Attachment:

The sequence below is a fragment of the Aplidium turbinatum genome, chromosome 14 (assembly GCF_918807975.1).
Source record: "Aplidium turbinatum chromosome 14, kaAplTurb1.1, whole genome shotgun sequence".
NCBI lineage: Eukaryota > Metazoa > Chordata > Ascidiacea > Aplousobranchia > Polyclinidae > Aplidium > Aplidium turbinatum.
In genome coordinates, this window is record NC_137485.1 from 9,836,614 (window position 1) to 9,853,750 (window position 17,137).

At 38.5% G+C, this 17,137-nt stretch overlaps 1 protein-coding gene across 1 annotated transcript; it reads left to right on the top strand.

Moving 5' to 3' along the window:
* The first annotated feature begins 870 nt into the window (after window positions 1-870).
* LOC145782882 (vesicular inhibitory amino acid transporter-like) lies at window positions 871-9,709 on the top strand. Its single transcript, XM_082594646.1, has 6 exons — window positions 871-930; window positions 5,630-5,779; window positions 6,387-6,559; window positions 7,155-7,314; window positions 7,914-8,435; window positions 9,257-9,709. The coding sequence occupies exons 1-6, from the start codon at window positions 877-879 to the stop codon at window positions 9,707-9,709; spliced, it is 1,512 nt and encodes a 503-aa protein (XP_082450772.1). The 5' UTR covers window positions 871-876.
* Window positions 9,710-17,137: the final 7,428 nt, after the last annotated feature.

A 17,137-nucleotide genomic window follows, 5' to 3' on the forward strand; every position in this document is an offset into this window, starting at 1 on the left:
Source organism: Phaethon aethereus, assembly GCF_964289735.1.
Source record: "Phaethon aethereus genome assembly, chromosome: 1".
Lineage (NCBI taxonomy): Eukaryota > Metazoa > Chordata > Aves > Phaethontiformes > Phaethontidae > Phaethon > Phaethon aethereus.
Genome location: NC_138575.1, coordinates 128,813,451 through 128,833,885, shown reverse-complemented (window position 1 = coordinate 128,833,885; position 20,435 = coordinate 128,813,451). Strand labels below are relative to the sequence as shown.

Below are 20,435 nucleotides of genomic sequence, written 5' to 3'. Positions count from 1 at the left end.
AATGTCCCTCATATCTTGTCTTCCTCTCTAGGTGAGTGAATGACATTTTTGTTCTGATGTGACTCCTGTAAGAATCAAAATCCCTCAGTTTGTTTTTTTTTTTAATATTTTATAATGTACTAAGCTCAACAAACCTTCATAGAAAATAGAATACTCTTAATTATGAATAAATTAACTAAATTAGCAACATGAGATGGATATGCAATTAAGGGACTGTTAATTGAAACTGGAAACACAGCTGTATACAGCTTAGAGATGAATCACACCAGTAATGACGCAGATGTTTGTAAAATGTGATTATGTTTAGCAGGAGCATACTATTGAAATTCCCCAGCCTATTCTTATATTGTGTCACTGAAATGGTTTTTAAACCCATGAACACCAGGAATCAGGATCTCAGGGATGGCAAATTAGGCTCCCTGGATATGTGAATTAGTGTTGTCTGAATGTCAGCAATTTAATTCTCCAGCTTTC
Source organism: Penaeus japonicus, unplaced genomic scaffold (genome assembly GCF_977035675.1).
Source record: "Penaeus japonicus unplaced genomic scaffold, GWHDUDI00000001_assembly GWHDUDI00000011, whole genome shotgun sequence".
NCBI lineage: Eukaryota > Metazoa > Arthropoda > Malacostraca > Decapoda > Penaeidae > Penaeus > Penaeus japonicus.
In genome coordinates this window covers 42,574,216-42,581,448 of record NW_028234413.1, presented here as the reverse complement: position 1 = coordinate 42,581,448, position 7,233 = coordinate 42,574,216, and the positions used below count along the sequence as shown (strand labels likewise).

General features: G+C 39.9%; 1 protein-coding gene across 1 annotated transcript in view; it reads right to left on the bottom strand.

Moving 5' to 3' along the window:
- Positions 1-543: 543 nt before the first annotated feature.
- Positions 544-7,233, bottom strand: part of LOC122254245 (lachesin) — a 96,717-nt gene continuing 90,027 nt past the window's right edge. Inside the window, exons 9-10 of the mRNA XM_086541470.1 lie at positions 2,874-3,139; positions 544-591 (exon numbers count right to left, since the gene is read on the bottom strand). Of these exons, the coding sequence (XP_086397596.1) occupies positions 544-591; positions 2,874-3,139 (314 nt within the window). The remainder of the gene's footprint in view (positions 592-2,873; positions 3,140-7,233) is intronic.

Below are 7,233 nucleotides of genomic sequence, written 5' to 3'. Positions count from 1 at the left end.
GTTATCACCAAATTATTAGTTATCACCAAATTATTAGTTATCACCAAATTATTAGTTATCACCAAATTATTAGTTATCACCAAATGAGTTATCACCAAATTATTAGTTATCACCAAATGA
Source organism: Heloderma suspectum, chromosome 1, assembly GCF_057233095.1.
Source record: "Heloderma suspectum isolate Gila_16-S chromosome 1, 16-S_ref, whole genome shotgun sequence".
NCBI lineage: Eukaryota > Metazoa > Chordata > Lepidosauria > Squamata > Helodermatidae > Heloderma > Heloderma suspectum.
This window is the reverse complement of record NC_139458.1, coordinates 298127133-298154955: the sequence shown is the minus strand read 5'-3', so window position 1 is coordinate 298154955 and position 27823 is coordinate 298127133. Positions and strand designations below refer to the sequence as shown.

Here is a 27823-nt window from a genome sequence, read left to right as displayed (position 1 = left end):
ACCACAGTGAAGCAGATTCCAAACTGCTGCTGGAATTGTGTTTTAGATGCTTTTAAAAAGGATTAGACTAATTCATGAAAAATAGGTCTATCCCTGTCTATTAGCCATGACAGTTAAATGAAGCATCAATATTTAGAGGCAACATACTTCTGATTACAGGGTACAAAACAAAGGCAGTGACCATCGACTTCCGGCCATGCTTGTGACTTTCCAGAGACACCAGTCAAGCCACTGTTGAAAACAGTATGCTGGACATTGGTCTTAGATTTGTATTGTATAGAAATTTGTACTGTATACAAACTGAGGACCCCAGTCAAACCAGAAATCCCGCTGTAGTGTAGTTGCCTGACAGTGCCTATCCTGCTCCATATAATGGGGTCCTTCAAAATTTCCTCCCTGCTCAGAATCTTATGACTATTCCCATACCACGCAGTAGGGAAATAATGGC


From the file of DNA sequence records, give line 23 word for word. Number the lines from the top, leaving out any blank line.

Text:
- Positions 1-543: 543 nt before the first annotated feature.